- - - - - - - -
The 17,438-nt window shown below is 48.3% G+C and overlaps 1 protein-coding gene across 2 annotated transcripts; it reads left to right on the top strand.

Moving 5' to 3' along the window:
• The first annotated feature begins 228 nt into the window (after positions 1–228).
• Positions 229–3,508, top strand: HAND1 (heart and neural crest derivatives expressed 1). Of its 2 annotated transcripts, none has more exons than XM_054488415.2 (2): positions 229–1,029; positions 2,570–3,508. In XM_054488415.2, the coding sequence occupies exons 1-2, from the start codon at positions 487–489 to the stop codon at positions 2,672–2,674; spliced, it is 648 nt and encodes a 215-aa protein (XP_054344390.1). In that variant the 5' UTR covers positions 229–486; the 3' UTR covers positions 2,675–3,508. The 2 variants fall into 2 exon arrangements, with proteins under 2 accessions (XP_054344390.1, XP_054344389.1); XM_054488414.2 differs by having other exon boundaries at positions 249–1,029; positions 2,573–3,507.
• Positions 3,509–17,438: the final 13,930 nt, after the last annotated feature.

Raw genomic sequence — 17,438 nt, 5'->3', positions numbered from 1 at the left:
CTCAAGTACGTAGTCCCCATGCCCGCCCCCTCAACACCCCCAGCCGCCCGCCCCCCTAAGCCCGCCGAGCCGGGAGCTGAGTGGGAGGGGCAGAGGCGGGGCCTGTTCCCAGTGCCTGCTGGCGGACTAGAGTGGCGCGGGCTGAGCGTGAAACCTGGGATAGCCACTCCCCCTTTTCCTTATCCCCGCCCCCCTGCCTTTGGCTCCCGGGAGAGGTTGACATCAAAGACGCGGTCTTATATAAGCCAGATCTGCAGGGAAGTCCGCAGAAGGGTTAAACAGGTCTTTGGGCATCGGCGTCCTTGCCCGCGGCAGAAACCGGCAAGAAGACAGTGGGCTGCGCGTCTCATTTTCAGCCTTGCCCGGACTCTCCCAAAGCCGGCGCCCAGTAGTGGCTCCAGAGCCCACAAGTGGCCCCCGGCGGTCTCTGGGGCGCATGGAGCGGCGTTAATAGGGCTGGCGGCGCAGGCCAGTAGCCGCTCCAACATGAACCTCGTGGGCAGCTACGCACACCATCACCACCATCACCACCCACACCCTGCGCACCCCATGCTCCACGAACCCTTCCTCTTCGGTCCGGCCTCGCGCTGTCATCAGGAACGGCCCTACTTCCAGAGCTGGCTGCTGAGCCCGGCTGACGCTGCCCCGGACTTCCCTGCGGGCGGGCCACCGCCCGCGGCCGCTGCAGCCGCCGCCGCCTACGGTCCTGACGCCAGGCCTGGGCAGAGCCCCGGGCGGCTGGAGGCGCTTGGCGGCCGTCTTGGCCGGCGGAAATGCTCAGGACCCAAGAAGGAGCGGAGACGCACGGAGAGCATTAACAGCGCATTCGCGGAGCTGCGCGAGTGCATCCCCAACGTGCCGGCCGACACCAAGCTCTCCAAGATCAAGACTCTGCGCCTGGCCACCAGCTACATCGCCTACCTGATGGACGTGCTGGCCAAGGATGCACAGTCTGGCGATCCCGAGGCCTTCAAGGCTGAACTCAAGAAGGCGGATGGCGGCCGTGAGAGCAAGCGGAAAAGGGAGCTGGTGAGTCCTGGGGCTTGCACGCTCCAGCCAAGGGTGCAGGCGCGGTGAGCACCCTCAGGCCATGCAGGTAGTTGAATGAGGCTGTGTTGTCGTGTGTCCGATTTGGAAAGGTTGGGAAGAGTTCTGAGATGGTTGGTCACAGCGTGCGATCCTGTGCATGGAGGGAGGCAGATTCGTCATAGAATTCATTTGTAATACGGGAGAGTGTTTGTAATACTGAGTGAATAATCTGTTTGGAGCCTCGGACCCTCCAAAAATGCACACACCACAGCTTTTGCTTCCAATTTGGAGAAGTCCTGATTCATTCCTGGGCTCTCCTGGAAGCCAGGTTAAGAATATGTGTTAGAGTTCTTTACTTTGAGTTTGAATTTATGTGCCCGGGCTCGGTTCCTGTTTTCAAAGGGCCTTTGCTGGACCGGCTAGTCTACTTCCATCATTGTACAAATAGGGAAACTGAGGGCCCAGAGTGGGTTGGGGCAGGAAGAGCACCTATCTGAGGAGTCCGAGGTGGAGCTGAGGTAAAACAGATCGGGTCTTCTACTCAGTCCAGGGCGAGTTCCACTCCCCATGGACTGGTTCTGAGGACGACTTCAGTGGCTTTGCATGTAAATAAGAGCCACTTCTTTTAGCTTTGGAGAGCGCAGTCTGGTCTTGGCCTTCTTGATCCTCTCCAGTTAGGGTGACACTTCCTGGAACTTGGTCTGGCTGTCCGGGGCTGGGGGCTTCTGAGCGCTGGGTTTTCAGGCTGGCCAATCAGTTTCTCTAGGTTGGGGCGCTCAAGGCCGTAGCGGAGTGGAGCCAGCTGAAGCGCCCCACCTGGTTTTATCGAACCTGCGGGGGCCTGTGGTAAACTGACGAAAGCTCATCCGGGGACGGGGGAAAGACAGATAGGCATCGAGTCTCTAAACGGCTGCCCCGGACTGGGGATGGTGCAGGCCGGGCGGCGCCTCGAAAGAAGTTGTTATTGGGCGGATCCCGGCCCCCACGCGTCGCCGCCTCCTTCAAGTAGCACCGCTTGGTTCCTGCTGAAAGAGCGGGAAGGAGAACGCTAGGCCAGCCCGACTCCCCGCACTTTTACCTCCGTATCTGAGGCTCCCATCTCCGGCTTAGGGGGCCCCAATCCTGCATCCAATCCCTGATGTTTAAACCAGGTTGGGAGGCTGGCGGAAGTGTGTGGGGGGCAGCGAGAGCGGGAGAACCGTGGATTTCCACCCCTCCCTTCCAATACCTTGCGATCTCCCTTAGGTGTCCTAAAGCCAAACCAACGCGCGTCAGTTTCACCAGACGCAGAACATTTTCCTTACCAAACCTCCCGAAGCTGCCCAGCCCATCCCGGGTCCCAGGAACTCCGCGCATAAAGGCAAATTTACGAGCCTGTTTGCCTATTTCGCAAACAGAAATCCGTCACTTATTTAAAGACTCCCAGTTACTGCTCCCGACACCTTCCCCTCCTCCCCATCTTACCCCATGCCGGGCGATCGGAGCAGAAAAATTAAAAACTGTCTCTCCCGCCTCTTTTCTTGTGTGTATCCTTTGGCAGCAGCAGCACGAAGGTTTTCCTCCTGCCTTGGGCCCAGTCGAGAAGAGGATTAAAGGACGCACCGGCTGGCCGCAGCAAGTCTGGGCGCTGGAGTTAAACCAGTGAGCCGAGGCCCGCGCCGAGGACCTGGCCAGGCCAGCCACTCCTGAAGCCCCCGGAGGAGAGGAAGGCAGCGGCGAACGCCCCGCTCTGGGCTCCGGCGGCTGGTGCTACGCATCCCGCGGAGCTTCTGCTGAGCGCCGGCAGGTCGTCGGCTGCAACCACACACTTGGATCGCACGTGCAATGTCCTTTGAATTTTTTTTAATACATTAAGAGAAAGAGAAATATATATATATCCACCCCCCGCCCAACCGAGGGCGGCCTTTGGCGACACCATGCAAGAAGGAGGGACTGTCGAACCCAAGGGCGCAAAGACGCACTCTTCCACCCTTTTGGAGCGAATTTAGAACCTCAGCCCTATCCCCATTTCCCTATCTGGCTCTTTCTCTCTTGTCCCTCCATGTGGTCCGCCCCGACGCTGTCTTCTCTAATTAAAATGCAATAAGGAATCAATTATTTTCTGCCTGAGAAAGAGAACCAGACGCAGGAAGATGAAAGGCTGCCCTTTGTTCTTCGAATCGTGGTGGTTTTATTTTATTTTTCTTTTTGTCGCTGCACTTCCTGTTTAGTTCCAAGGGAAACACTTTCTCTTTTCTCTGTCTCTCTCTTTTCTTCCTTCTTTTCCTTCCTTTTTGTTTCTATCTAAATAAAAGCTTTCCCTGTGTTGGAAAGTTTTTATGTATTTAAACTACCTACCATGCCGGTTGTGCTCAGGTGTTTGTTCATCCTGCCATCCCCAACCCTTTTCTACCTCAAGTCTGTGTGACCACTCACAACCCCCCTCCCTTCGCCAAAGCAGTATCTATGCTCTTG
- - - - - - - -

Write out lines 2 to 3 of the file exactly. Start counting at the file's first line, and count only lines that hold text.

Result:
Moving 5' to 3' along the window:
• The first annotated feature begins 228 nt into the window (after positions 1–228).